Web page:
But the military plans aren’t the only obstacles facing the herders — the continuing civilian development of northern Norway puts even more barriers.

Reindeer migration routes are often blocked by schools, farms, fences, and roads, obliging Sami herders to use military barges to move reindeer across populated shoreline areas, a service for which they pay the equivalent of $2 a reindeer.

"It disturbs them," Johan said. "The reindeer are scared. It affects them, and destroys their natural sense of direction."

No hunting of predators

As well, more rules and regulations are foisted yearly on reindeer herders. Herders, for instance, must now slaughter 30 per cent of their animals every year or risk losing government subsidies, and all animals must be slaughtered in government slaughterhouses.

"The state has the last word," Tore said.

And reindeer herders can no longer kill the wolverines and lynx that decimate their herds, sometimes killing up to 40 per cent of the animals.

"In former times, you’d be respected if you went hunting," Tore said.

"Now, you can hunt, but you can’t tell," Johan said.

Herders fear what the Norwegian government really wants is to transform them into reindeer farmers, at the same time reducing the size of the herds and making them more productive.

There are only 2,000 Sami reindeer herders in Norway. The size of their holdings recently dropped from 210,000 reindeer to 170,000. Tore’s family, the Oskals, once owned 3,000 reindeer. They now have 1500.

But Sami don’t measure the success or the loss of traditional reindeer herding in terms of animals, but in terms of culture, because their whole way of life is so closely bound with the reindeer’s natural cycle.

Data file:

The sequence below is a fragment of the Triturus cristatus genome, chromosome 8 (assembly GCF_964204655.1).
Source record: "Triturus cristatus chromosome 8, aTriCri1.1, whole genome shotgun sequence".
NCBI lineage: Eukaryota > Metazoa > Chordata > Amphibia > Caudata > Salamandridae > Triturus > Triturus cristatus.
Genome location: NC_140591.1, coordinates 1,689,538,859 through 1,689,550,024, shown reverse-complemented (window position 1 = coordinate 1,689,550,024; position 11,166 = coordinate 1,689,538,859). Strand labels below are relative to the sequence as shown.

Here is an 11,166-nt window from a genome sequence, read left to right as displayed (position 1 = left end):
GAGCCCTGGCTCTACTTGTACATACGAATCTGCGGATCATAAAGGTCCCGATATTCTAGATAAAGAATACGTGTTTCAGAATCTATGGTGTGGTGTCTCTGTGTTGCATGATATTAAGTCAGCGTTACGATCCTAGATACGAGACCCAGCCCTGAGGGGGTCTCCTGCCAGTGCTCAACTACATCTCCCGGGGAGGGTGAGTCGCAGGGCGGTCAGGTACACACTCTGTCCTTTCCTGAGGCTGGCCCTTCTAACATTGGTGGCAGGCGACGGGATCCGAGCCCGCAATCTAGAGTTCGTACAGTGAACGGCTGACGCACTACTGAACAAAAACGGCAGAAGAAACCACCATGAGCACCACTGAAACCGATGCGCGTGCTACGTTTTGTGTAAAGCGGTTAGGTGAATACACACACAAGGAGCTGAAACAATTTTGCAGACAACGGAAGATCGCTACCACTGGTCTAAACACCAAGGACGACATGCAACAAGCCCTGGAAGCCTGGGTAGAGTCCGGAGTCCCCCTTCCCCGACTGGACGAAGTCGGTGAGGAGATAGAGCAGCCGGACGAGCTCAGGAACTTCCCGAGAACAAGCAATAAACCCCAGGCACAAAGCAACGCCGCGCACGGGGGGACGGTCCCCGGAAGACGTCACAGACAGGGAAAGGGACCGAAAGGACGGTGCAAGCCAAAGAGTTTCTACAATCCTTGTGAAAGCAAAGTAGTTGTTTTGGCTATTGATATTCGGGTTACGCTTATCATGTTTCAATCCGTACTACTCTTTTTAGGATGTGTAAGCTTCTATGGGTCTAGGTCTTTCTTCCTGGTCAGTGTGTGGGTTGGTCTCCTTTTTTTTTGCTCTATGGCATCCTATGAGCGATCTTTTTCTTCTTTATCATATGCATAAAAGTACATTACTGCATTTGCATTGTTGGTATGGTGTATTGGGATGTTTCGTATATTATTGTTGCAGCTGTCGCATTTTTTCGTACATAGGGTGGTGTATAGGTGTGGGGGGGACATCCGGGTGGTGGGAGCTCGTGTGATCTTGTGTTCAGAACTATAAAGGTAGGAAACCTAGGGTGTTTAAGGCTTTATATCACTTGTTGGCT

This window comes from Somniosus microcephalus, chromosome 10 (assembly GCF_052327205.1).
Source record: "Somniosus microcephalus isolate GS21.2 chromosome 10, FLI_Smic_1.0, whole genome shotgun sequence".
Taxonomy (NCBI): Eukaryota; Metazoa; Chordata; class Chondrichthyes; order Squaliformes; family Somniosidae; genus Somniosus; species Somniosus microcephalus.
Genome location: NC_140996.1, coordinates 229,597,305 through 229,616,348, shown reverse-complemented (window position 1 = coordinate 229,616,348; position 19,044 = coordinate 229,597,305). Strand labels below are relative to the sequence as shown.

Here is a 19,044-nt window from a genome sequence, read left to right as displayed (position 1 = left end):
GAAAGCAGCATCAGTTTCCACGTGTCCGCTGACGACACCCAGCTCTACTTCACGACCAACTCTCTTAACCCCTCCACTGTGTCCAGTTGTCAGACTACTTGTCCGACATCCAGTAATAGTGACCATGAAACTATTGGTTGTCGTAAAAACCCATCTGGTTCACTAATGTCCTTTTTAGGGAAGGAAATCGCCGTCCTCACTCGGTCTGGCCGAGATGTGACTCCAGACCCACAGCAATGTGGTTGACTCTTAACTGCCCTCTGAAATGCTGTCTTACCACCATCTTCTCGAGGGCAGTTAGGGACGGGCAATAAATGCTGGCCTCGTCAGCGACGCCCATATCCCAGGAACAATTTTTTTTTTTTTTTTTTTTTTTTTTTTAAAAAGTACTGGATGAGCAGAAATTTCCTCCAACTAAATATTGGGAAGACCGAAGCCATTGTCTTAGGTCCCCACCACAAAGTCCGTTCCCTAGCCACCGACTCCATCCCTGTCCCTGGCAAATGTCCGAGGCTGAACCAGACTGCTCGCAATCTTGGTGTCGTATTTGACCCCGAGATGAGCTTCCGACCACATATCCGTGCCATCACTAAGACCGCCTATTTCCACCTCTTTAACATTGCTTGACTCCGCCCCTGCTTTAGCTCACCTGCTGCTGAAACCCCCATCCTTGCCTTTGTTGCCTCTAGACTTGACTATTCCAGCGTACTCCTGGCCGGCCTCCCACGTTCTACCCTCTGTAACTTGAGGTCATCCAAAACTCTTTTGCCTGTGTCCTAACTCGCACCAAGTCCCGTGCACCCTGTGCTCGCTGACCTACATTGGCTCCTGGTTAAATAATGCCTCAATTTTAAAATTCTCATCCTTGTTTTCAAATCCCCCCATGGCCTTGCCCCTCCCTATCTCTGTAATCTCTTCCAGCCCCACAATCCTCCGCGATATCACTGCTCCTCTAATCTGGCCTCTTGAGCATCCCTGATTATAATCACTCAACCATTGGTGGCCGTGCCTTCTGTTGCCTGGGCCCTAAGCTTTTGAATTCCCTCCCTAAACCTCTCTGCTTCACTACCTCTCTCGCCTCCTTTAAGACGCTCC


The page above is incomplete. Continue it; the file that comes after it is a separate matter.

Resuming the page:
"Reindeer herding is a free way of life, living with nature. You co-operate with the reindeer. You have to know what the reindeer like, and how they move," Tore said. "You’re a bit like a reindeer because you’re so close to them, and, like a reindeer, you also want to move from the mountains to the sea."

Reindeer herders now live in modern houses, but they still spend much of their year following the herds up to the mountains, down to the sea, and then back again. "Better to be nomadic, than to live in one place," goes an old Sami saying.

Language and culture

Reindeer also help keep the Sami language and culture alive. The Sami language, for instance, has a word to describe every colour variation of an animal, and there’s also a complex code of ear notching that indicates to whom each and every reindeer belongs.

"Reindeer herding is what lies at the bottom of the culture," Johan said, "It’s what makes people feel connected."

Traditional Sami singing or "joik"-ing is also closely linked to reindeer herding. Every Sami used to have his or her personal song or "joik" (yoik) that described his life or personality, and animals, as well as events, could also be described in a joik.